The technical feasibility of using wind power to assist in offshore oil extraction has been established in the first phase of a new project. The venture, led by DNV GL and involving ExxonMobil and Eni, found that wind could be used to power water injection in a manner that is cost competitive with conventional extraction methods. The process involves using a floating wind turbine to power an injecting process capable of sufficiently pressurising reservoirs to encourage oil extraction.
A federal court has killed a large wind energy project in southeast Oregon over concerns about a declining sage grouse population that needs the area to breed. The U.S. District Court in Portland vacated plans for the project Tuesday, bringing an end to lengthy litigation over the proposal by Columbia Energy Partners. The project proposal was for wind energy development on roughly 10,500 acres of private land in Harney County near Steens Mountain.
Energy Secretary Rick Perry hinted at upcoming policy changes as he spoke to an advisory group about innovation in coal power. “I didn’t come here to do inconsequential things,” Perry told the National Coal Council, an independently funded advisory group to the Department of Energy, at its annual meeting in Alexandria, Va. “I came to serve a president with a clear and bold vision for this country.”
President Trump talks a great game when it comes to US coal miners and coal jobs but he sure is walking the renewables walk. The latest item in the flood of renewable energy news pouring from the Energy Department since Inauguration Day is a new study that charts a do-able path for global energy producers to harvest 5-10 terawatts of solar power by 2030. That’s quite a big feat considering that the current scope of global solar generation is still measured in gigawatts, but then again President Trump is known to be a huge fan of the bigly.
Wyoming might be in coal country, but it’s also leading the country in renewable energy capacity, a new report finds. Wyoming’s expanding wind sector has placed it at the top of a ranking of states’ clean energy development by the Union of Concerned Scientists. The report found that renewable sources account for all of the new power plant capacity added to the state between 2016 and 2019. Wyoming also leads in terms of renewable energy development per capita.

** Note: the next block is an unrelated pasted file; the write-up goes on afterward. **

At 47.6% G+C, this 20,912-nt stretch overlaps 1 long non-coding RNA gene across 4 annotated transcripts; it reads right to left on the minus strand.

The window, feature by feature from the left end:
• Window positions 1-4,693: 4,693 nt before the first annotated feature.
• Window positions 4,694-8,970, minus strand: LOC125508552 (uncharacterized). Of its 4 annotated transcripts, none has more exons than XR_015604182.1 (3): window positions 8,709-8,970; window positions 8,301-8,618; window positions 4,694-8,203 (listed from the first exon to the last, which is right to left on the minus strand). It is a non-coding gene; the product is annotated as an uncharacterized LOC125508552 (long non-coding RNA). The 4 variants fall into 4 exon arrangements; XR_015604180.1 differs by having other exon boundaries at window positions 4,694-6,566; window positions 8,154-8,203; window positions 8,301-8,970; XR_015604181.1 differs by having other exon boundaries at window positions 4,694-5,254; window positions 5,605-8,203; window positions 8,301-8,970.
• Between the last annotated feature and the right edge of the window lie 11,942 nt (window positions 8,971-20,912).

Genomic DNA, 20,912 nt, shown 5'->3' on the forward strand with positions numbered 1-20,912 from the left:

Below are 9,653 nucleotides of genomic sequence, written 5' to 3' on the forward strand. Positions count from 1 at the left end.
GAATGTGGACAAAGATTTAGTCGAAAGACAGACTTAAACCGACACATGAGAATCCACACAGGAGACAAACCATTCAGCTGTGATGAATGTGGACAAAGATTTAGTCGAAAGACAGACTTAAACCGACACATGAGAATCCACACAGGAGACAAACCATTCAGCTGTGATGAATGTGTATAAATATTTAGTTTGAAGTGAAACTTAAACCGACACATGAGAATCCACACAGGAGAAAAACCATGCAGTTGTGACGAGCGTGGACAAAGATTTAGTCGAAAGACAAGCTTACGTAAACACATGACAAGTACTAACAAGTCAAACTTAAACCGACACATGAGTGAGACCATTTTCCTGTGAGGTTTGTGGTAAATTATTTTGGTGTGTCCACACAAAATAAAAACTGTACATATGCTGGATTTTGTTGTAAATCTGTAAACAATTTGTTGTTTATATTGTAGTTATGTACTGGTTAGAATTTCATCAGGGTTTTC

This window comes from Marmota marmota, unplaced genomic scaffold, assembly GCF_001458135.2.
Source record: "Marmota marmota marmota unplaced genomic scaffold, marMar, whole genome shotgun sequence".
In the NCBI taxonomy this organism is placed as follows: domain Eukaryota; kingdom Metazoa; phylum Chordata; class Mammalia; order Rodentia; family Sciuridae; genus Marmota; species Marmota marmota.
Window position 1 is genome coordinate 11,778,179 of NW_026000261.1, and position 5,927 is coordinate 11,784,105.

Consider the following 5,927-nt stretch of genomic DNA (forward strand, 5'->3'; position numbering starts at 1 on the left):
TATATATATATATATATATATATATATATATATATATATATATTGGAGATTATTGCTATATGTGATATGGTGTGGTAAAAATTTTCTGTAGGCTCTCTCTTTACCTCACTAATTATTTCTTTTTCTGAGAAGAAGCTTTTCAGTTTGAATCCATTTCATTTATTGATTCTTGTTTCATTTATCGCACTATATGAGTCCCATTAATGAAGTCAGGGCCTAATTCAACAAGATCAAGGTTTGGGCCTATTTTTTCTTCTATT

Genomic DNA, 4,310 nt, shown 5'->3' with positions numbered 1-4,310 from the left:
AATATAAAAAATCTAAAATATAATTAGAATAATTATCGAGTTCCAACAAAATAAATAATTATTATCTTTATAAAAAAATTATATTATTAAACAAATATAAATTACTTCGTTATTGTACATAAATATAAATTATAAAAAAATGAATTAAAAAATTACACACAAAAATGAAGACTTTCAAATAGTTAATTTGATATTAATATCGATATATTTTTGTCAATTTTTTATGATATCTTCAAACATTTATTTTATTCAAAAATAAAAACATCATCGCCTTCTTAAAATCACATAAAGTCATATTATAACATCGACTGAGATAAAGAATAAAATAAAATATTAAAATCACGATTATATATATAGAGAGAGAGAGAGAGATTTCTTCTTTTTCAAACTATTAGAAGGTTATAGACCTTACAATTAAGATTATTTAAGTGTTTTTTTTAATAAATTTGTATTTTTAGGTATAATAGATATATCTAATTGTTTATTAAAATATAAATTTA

Offshore wind turbines are about to become higher than the Eiffel Tower, allowing the industry to supply subsidy-free clean power to the grid on a massive scale for the first time. Manufacturers led by Siemens AG are working to almost double the capacity of the current range of turbines, which already have wing spans that surpass those of the largest jumbo jets. The expectation those machines will be on the market by 2025 was at the heart of contracts won by German and Danish developers last week to supply electricity from offshore wind farms at market prices by 2025.
We cannot emphasize enough that dealing with climate change is a bottom-line business. Opportunities presented by the agreement, now and in the future, are being recognized by corporations like Ikea, Nike and Wal-Mart, who have joined universities, venture capital funds and other major investor groups in touting the agreement’s ability to set up financing mechanisms that can channel investments toward low- and no-carbon energy technologies.
This seemingly dull inquiry has stirred controversy in a Trump administration in which nearly all moves that touch on energy and the environment are matters of contention. While framed as an inquiry into policies that will ensure the resilience of the electricity grid, Perry’s focus on so-called “baseload” generation — power plants that produce a steady, controlled stream of electricity — appears to create an opposition with fast-growing wind and solar. These sources by definition are variable or “intermittent,” providing energy only when the sun is shining or the wind is blowing.
Wind power represents more than 80 percent of the new electricity generating capacity built in the Midwest and Great Plains states over the past five years as the industry continues to grow, according to a report released today. The American Wind Energy Association’s annual 2016 report notes that two states in the region generate more than 30 percent of their electricity needs from wind – Iowa (35 percent) and South Dakota (30 percent). North Dakota, Oklahoma and Kansas produce more than 20 percent of their electricity demand from wind.
The wind industry is staking a claim on “Trump country.” “Eighty-six percent of all wind farms are in Republican districts,” said Tom Kiernan, head of the American Wind Energy Association. “The vast majority of the investment each year is in Republican districts.”